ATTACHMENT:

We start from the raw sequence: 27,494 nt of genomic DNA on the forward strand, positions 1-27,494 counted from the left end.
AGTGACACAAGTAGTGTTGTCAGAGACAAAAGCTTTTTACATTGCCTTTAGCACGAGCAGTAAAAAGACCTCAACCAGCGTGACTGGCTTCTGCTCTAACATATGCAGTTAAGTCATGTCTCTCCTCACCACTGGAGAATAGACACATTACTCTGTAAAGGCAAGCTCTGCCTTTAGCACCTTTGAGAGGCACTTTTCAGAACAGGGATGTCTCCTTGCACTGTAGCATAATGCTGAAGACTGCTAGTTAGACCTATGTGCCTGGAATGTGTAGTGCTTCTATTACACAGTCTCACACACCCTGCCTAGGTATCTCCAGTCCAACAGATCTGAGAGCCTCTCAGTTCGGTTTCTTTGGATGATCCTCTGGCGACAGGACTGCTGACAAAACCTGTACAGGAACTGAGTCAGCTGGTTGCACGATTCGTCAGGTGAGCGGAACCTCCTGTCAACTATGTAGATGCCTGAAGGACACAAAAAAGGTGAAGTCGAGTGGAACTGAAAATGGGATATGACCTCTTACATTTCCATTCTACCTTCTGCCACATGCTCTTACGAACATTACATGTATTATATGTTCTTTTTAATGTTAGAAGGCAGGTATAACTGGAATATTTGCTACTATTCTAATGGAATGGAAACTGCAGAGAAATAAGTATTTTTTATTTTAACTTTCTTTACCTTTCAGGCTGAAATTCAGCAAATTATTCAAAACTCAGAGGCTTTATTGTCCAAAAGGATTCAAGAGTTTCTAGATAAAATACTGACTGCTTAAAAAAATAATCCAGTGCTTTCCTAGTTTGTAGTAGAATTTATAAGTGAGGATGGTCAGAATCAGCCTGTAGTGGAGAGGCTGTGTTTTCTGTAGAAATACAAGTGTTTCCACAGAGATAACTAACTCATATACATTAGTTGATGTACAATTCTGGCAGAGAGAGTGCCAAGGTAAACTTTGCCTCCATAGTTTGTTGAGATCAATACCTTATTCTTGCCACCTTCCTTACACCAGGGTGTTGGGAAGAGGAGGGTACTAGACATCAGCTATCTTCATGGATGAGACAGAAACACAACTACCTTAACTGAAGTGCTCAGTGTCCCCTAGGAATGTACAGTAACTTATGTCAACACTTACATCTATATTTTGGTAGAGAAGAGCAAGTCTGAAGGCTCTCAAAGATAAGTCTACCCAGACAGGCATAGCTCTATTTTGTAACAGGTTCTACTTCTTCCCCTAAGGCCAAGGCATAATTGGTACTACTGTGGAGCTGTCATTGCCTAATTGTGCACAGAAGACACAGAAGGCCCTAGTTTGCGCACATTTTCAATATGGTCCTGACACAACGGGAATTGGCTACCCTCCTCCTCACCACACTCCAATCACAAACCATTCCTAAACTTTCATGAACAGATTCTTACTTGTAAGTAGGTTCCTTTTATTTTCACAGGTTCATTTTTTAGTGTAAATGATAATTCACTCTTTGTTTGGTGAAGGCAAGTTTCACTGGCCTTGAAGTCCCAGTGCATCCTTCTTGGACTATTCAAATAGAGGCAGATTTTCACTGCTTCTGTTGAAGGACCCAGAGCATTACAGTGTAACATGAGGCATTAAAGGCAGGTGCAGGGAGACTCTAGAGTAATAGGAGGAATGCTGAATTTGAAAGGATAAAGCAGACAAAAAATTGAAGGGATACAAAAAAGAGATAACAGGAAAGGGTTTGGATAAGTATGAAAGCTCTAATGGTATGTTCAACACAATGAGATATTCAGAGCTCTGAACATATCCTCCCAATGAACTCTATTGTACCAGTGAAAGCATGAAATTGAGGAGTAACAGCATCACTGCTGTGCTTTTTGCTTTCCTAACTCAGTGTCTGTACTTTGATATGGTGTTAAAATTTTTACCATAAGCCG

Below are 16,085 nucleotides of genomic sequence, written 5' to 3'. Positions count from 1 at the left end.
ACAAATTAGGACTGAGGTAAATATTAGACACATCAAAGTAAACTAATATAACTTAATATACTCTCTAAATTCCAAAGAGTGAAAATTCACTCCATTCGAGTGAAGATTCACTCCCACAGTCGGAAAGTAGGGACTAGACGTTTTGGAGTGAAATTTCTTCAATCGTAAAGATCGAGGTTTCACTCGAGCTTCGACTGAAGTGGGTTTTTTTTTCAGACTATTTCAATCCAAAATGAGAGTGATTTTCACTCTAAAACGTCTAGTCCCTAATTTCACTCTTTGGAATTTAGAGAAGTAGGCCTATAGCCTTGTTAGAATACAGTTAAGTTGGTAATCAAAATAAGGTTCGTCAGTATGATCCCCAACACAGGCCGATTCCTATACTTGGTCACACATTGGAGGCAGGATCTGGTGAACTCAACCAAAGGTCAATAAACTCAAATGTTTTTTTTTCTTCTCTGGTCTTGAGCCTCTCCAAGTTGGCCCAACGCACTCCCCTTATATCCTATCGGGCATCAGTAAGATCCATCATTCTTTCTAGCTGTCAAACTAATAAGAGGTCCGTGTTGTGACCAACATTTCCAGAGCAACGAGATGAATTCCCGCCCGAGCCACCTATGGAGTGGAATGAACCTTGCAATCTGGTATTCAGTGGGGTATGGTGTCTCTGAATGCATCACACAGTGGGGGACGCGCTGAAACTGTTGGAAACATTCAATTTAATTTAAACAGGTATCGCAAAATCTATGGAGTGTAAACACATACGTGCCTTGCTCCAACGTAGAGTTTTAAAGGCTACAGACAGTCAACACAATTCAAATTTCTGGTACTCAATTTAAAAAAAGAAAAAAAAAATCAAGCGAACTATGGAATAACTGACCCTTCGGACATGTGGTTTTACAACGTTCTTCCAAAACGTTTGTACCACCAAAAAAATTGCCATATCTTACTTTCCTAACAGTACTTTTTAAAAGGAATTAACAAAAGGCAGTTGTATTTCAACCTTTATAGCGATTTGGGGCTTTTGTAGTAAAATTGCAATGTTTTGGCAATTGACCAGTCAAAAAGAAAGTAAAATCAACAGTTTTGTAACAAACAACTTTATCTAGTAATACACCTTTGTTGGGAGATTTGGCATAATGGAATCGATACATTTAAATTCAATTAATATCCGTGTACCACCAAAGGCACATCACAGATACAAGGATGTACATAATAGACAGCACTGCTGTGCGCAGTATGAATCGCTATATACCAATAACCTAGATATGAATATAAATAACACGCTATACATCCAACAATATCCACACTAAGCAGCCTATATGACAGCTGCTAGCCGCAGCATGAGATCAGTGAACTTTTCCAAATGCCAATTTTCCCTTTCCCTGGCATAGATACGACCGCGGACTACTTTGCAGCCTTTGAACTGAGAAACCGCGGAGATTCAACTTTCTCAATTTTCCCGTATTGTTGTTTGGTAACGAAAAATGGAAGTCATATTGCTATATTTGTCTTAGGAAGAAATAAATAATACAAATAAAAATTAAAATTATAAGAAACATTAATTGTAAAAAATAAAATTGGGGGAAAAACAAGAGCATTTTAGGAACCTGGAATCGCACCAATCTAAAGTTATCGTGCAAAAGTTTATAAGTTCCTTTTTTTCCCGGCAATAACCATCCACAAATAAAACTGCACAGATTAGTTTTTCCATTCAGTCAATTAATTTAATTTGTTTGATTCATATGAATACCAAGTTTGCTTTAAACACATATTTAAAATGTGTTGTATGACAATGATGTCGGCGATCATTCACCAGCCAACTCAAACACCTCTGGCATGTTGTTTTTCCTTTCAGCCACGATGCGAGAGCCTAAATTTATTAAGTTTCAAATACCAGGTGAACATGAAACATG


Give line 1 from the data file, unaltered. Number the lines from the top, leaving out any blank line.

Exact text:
We start from the raw sequence: 27,494 nt of genomic DNA on the forward strand, positions 1-27,494 counted from the left end.